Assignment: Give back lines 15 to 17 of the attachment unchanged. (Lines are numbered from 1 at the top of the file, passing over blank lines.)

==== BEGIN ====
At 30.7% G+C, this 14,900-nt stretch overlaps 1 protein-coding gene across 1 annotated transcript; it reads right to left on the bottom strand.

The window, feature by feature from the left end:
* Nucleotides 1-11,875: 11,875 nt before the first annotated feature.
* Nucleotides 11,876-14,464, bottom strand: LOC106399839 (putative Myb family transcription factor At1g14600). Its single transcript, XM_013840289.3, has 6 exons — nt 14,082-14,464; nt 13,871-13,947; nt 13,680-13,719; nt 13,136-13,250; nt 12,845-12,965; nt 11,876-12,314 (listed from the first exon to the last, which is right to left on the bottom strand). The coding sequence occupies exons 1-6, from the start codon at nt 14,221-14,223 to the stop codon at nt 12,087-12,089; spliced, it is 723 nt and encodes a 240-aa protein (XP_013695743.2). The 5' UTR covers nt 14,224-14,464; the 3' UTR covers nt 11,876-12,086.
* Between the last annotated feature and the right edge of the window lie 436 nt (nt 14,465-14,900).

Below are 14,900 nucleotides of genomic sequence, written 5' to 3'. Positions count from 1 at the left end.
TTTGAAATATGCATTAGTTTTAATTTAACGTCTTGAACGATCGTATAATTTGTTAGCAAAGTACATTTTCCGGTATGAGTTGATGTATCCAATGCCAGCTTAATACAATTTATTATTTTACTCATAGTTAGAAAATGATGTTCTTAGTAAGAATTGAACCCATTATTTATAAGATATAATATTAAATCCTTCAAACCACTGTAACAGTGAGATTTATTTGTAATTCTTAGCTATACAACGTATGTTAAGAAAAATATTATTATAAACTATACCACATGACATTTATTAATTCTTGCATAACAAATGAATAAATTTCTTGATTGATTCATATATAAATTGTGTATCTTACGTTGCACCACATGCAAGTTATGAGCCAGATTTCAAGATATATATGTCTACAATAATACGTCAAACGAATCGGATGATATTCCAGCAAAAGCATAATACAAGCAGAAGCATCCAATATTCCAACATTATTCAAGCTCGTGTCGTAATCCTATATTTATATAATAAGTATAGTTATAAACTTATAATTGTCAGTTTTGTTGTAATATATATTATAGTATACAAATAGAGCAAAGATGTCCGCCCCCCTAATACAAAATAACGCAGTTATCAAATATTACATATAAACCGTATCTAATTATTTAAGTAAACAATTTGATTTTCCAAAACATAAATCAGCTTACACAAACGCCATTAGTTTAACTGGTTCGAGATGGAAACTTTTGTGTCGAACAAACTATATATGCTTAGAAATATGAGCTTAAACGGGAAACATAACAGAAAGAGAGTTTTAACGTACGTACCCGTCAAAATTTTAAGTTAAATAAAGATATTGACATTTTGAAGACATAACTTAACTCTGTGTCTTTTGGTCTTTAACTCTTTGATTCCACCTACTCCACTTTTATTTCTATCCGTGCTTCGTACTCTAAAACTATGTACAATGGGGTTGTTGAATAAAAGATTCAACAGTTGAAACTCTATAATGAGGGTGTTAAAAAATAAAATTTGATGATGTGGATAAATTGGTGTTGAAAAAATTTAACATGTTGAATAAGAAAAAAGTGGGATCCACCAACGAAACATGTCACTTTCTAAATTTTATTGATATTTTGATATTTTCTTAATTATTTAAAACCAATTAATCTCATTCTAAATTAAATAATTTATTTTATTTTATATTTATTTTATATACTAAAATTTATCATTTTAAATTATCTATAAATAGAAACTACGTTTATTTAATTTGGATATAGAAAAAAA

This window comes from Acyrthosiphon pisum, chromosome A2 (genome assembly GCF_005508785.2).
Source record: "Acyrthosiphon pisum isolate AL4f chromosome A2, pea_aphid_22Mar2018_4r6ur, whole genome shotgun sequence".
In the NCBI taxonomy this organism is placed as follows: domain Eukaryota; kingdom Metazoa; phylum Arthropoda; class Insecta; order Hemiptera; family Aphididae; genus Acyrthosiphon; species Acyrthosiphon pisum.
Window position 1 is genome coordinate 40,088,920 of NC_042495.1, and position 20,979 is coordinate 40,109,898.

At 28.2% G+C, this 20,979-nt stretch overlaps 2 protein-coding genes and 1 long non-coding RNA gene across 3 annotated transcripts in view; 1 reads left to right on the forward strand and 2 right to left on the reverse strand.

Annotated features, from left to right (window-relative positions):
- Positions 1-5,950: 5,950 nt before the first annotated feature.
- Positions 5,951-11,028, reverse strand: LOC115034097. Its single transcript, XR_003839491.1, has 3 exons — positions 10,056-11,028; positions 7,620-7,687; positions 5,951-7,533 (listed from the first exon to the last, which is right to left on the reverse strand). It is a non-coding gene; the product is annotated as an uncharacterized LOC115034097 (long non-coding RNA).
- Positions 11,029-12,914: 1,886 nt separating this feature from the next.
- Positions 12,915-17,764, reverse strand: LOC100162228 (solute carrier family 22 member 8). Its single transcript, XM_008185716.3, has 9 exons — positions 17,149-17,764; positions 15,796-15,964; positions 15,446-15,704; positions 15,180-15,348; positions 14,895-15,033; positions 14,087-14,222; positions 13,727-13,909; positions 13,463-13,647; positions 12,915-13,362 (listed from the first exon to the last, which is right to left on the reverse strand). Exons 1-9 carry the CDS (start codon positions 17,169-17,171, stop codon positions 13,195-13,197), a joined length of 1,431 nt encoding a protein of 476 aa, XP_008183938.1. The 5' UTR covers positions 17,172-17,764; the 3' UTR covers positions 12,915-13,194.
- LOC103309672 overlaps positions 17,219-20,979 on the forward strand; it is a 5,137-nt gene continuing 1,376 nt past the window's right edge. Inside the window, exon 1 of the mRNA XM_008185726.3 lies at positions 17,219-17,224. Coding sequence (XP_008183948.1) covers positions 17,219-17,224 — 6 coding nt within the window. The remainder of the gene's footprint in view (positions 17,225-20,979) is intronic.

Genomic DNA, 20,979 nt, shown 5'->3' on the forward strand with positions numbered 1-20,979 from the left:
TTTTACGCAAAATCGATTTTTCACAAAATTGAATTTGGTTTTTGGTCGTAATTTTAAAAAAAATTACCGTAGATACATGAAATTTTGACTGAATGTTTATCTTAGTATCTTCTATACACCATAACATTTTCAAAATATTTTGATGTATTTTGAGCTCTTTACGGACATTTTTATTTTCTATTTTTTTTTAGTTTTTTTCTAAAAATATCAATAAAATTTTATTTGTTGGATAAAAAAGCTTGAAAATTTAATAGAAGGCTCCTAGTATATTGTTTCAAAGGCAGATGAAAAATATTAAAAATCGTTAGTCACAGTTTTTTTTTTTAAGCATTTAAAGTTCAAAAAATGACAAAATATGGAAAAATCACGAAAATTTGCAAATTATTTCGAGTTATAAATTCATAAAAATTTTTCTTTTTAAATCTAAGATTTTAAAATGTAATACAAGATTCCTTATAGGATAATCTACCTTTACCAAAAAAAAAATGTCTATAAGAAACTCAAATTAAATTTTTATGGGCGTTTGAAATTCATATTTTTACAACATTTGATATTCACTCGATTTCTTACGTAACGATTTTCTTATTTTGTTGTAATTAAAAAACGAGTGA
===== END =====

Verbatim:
- Positions 5,951-11,028, reverse strand: LOC115034097. Its single transcript, XR_003839491.1, has 3 exons — positions 10,056-11,028; positions 7,620-7,687; positions 5,951-7,533 (listed from the first exon to the last, which is right to left on the reverse strand). It is a non-coding gene; the product is annotated as an uncharacterized LOC115034097 (long non-coding RNA).
- Positions 11,029-12,914: 1,886 nt separating this feature from the next.
- Positions 12,915-17,764, reverse strand: LOC100162228 (solute carrier family 22 member 8). Its single transcript, XM_008185716.3, has 9 exons — positions 17,149-17,764; positions 15,796-15,964; positions 15,446-15,704; positions 15,180-15,348; positions 14,895-15,033; positions 14,087-14,222; positions 13,727-13,909; positions 13,463-13,647; positions 12,915-13,362 (listed from the first exon to the last, which is right to left on the reverse strand). Exons 1-9 carry the CDS (start codon positions 17,169-17,171, stop codon positions 13,195-13,197), a joined length of 1,431 nt encoding a protein of 476 aa, XP_008183938.1. The 5' UTR covers positions 17,172-17,764; the 3' UTR covers positions 12,915-13,194.